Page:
NY farmers forced to dump product as revenue streams dry up
WASHINGTON, DC — Following the passage of the bipartisan $2 trillion CARES Act, which included $9.5 billion in emergency funding for the agricultural sector already suffering massive financial losses due to reduced demand and supply chain disruptions, U.S. Senator Charles E. Schumer on Monday called on U.S. Department of Agriculture (USDA) Secretary Sonny Purdue to immediately release funding and send aid directly to New York’s struggling farmers.
A Sunday Spectator story detailed how local dairy farmers have been forced to dump loads of milk due to the impact of the coronavirus.
With over 33,000 farms in New York State, Schumer said that with restaurants, schools, and other industries closing nationwide due to coronavirus (COVID-19) concerns, New York farmers are losing major revenue streams.
Given the disruptions in supply chains, rampant food insecurity, and the importance of New York agricultural products in the U.S. food supply, the USDA must expedite the allocation of the $9.5 billion emergency agriculture aid set aside in the CARES Act and prioritize New York farmers, Schumer said.
“New York’s farmers and the New York agricultural industry is the lifeblood of the nation,” said Senator Schumer. “In good times, New York farmers work long hours on tight margins but in the midst of a global pandemic, they are losing revenue streams, suffering huge financial losses and being forced to discard their products during a time when we need a reliable food supply. I fought to make $9.5 billion accessible to help them out during this crisis, and it is imperative that we immediately put those dollars to use. I will not rest until New York farmers have the resources they need to help Americans get food on the table.”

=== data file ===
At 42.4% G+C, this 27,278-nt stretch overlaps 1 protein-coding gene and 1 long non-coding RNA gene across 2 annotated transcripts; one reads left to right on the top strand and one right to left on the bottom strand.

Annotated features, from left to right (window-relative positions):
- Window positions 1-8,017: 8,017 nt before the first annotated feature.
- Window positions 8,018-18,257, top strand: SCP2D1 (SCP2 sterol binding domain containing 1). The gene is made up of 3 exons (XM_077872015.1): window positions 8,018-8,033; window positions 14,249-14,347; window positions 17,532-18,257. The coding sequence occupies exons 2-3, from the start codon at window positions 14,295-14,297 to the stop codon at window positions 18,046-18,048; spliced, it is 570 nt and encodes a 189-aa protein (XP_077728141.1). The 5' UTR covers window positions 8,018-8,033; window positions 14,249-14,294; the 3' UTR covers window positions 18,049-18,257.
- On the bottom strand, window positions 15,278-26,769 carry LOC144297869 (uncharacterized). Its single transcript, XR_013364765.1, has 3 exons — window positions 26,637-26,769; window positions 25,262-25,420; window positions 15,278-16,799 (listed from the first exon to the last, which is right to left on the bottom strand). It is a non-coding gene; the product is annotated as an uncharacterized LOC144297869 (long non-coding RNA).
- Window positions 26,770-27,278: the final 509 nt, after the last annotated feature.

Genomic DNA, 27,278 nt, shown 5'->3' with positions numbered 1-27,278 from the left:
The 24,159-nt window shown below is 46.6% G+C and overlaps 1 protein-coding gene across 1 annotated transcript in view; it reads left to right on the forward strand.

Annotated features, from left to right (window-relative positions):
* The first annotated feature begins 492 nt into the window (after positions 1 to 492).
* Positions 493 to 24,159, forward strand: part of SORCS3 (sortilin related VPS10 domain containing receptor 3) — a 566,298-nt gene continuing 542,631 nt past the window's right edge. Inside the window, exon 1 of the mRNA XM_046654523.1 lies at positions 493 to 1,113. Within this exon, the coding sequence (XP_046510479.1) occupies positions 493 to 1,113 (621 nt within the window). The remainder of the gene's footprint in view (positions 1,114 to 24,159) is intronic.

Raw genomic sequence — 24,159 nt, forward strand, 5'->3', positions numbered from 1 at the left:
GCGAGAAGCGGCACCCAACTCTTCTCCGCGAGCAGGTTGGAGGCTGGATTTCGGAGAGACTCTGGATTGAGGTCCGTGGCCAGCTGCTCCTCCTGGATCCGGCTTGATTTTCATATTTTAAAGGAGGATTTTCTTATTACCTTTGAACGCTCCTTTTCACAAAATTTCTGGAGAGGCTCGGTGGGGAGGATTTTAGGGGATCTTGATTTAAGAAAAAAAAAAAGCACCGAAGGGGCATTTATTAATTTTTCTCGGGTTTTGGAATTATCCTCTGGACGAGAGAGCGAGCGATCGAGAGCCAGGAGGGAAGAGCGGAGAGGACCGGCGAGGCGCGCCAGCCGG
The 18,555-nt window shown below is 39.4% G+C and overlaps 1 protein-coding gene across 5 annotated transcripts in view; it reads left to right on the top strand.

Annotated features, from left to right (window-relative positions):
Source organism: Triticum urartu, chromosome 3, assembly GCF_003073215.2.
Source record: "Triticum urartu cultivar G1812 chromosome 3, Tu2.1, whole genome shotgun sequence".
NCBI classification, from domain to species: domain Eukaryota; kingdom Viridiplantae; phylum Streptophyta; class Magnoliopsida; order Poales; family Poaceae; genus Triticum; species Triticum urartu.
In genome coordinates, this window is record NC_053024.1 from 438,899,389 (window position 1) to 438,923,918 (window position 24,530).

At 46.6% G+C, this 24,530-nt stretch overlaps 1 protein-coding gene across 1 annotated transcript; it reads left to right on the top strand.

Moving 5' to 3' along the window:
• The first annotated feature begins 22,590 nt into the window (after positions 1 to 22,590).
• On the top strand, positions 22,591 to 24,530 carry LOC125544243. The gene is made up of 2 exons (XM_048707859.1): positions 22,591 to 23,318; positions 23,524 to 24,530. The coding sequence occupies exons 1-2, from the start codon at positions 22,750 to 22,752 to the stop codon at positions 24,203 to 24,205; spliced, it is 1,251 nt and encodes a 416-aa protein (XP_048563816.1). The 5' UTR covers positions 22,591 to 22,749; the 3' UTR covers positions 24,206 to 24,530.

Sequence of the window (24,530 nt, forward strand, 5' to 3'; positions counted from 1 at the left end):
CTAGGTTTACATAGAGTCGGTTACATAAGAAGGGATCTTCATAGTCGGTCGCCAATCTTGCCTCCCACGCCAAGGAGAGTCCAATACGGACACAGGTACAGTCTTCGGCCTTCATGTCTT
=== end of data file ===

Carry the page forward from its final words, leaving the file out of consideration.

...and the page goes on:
In addition to demanding immediate help for struggling New York farmers, Schumer called for the USDA to take New York dairy producers, specialty crop farmers, and local and organic farms into consideration as among the hardest hit in the nation. The Senator said that some dairy co-ops are directing farmers to dump their milk, indicating a huge loss in revenue for New York agriculture as milk is New York’s #1 agricultural product.
Some farmers dumped more than 100,000 pounds of milk last week, and it is estimated that dairy farmers statewide were forced to dump between 25 million and 35 million pounds. With prices plummeting and processing plants closing, dairy farmers could lose anywhere between $1 million and $1.2 million in the aftermath of COVID-19. Additionally, several cabbage growers have been unable to sell their produce for two weeks and are watching their entire harvest go to waste as their crops in cold storage reach the end of their freshness.
Schumer also emphasized that local farms would be severely impacted by the crisis. Many small, local, and organic farms depend on farmers markets as an avenue to sell their produce, but as states issue stay-at-home orders and some local governments suspend farmers markets altogether, those small farmers are losing a major revenue streams. They also are unable to generate revenue through visitor business and experiencing losses both financially and marketing-wise with the cancellation of food-related festivals that often happen in the spring.
Nurseries are also struggling to survive in the midst of the crisis because they are designated as non-essential businesses, while their large-corporation hardware store competitors are allowed to remain open. Schumer urged the USDA to support small business nurseries as they struggle to get through the crisis.